A Transhuman Business Model – Make Yourself Scalable By Using Technology and Upgrading Your Efficiency

By on December 14, 2014

I earn a living predominantly as a copywriter and an app developer (with a little extra coming in off the side from this blog). I’ve gone over it before in other articles on this site, but I genuinely believe that being self-employed is one of the very best things you can do for your productivity, your self-development and your health and fitness.


Most people want to be stronger, smarter and happier. To do this they would need to spend several hours a week working out, a few more reading and learning new subjects or in creative pursuits and then a whole bunch taking walks on the beach and chatting with friends. Problem is that we work 8 hours a day and thus we get home feeling physically and emotionally exhausted. We have no energy or will power left to do anything we want to and so we just collapse into a heap on the sofa and watch reruns of Modern Family (not that there’s anything wrong with Modern Family!).

“Being a sole trader is scalable now thanks to technology. Instead of increasing turnover by hiring more people or opening more branches, you do it by upgrading yourself. This is the transhuman business model.”

During the renaissance we saw great advancements in art, philosophy, science and culture. Why? Because they had more time and fewer distractions.  This was the age of the ‘polymath’.

Today though, the thought of sitting in a café and reading a book for an hour is out of the question for most of us because we have no time. And the thought of working out after an hour’s commute home is even more off putting. Point is, that we would be healthier, happier and more creative if we weren’t forced to sit at a desk for the majority of our lives. If you want to read more then read this post – it’s quite brilliant. The basic gist is that we only complete about 3 hours’ worth of work on average during an 8 hour working day – the 8 hours is arbitrary but happens to be convenient for certain parties so it persists.

What is Lifestyle Design?

The good news is that a few people are breaking out of this horrendous cycle, particularly by leveraging technology, brain hacking and productivity tricks. This is sometimes called ‘lifestyle design’ and one of the first people to popularize this (and I believe the first guy to use the phrase) was Tim Ferris – a personal hero of mine. A ‘digital nomad’ is someone who takes this even further and uses the same strategies to travel the world while earning a living online.

I actually started making money online long before I’d even heard of Tim Ferris though. It was a challenge I set myself to have a viable online income before I finished University. Through good fortune and lots of trying I managed to do it and haven’t worked a job since my placement (my placement was awesome too to be fair). As such, I’ve managed to travel more than average, teach myself Android development and program a hit app, maintain my workout routine etc.

The cool thing is that this kind of job just wasn’t possible 20 years ago, so it puts you right on the cutting edge. And today there are more tools than ever before available to us to help optimize our workflow and get more done.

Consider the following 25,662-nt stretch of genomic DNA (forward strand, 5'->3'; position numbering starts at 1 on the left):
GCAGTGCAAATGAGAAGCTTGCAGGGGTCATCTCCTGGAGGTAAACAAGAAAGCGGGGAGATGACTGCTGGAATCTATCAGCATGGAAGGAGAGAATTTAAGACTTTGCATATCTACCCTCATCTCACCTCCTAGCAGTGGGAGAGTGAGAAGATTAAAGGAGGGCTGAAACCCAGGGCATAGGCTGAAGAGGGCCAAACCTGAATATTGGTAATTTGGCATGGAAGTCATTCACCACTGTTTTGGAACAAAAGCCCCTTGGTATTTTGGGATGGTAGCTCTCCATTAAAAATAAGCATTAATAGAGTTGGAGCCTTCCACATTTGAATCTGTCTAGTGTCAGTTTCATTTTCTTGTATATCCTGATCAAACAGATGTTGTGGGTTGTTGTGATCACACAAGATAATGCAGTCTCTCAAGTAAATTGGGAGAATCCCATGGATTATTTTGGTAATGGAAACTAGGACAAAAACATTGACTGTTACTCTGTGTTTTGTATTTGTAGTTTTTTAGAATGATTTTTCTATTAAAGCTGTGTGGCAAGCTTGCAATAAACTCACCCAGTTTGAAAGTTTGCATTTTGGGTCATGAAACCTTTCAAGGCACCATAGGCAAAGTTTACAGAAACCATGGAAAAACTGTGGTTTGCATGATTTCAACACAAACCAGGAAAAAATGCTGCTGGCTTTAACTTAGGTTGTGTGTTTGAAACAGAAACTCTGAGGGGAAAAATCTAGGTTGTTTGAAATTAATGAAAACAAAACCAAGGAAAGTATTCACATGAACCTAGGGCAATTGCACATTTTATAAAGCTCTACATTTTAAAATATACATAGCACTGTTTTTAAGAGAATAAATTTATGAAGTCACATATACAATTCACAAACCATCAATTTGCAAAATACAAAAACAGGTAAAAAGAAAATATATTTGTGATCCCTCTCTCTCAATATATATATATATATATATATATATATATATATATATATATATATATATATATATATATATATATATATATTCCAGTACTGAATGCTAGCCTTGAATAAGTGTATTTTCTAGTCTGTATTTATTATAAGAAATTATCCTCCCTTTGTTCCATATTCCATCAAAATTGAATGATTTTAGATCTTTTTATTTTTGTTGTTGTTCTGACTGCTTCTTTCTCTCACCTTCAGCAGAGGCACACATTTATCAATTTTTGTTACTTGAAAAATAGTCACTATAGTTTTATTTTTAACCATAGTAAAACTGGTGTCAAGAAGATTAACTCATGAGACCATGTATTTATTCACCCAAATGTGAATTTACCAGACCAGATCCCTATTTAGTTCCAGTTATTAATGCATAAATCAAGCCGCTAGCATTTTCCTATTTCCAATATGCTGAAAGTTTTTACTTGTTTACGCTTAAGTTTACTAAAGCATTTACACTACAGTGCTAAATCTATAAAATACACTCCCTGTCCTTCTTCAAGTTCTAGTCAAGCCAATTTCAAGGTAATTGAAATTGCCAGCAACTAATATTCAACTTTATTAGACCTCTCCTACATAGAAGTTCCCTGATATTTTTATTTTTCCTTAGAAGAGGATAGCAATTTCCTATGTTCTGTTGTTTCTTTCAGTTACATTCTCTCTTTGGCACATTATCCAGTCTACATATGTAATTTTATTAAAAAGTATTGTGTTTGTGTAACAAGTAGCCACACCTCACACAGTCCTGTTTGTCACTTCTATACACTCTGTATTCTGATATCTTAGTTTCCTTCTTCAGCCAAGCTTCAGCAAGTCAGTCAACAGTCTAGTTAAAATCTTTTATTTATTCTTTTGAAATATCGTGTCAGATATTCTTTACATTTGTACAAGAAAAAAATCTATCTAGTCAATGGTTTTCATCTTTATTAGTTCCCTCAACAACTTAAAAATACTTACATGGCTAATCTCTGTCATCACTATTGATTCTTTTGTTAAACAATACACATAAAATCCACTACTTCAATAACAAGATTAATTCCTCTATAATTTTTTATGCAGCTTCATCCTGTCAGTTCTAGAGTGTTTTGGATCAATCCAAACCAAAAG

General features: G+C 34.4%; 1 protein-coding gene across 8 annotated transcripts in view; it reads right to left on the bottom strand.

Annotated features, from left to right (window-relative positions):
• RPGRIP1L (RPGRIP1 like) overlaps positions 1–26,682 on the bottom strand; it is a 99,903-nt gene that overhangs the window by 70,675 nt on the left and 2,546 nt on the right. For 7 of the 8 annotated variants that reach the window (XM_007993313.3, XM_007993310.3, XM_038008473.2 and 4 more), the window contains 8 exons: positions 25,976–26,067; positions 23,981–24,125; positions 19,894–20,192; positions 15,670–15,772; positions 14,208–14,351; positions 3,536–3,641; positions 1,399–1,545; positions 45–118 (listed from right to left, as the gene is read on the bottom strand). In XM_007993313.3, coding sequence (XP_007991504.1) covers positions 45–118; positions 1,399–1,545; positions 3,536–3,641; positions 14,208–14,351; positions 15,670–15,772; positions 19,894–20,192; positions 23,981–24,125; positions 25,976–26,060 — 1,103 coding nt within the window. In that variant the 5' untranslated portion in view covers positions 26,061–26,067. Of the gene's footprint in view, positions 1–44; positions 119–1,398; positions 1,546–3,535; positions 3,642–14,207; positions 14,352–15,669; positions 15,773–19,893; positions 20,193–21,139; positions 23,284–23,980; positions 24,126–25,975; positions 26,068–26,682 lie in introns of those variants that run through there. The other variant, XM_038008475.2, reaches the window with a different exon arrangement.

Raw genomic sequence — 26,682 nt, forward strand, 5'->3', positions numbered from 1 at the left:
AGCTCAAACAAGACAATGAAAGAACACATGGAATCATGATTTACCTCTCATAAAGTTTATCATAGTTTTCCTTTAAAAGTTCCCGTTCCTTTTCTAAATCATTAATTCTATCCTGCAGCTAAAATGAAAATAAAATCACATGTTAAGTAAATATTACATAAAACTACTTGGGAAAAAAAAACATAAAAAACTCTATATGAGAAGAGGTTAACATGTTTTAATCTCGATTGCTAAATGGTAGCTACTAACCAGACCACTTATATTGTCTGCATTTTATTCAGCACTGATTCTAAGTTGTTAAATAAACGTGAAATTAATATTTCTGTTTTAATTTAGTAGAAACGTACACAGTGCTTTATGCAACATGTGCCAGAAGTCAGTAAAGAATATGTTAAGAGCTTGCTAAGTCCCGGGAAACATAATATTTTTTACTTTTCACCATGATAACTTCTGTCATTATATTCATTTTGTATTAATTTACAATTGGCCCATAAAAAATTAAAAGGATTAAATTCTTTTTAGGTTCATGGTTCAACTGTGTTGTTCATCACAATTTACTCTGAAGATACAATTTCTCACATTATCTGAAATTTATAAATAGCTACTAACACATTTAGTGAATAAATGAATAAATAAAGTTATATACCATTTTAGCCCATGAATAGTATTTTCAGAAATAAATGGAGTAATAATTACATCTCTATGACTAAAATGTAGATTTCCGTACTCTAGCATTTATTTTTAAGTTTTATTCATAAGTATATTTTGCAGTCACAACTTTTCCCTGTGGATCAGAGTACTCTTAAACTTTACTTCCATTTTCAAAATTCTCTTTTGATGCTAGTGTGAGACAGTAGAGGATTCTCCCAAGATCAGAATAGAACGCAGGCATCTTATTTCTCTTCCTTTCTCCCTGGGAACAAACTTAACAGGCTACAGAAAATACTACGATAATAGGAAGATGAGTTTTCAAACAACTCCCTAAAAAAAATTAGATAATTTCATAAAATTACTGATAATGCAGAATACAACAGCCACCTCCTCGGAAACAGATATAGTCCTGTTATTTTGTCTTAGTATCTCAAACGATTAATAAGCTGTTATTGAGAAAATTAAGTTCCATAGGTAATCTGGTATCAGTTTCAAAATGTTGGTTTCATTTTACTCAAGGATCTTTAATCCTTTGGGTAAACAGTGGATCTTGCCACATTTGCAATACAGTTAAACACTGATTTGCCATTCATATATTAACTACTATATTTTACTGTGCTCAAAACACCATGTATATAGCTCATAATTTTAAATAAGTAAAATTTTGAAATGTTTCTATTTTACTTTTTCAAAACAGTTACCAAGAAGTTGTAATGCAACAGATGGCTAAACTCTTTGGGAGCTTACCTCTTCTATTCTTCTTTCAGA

Thus you can shrink those three hours of productivity working on your own down even more. In my case, I’ve gradually evolved from writing about 4,000 words a day to about 20,000. Yup, 20,000 words with my maximum being 30,000. Going this fast I can earn £100 ($200) by about 11am and then I have the choice to carry on working and earn more, or to chill/workout/work on my own products.

I’ve accomplished this partly through practice but also through brain training, nootropics, technology and the right ‘hacks’ and systems. Being a sole trader is scalable now thanks to technology. Instead of increasing turnover by hiring more people or opening more branches, you do it by upgrading yourself. This is the transhuman business model.

So work for yourself, then start improving your own workflow and you can save yourself huge amounts of time in order to do more for yourself or to start earning more money. Get it right and you can produce more output as one person than a team of people. In the future, technology is only going to make this more possible (think virtual reality offices and writing with our thoughts). Technology and transhumanism could one day bring back the polymath and certainly help to end our constant, meaningless grind to some degree.


For now, here are some of my favorite tricks that I’ve been using to ‘scale’ myself lately:

Powerful Ways to Use Technology and Self Development to Increase Productivity

Use a Virtual Assistant: This is one of Tim Ferriss’ favorite tips but I’ve only just started doing it. And boy do I wish I started sooner! I’m currently using a virtual assistant for $3 an hour who can do things for me like collect e-mail addresses, do keyword research, check facts in my articles and find me new clients even! There are tons of services out there and for these kinds of rates they more than pay for themselves. The end result is that you can drastically cut back on your administrative work and spend more time on output thereby getting much more done while removing the stressful aspects of your job. In theory you can even use them to help with your administrative work in your personal life. I suggested using them to help organize our wedding but Hannah said she didn’t want to ‘outsource our wedding to India’. When you put it like that…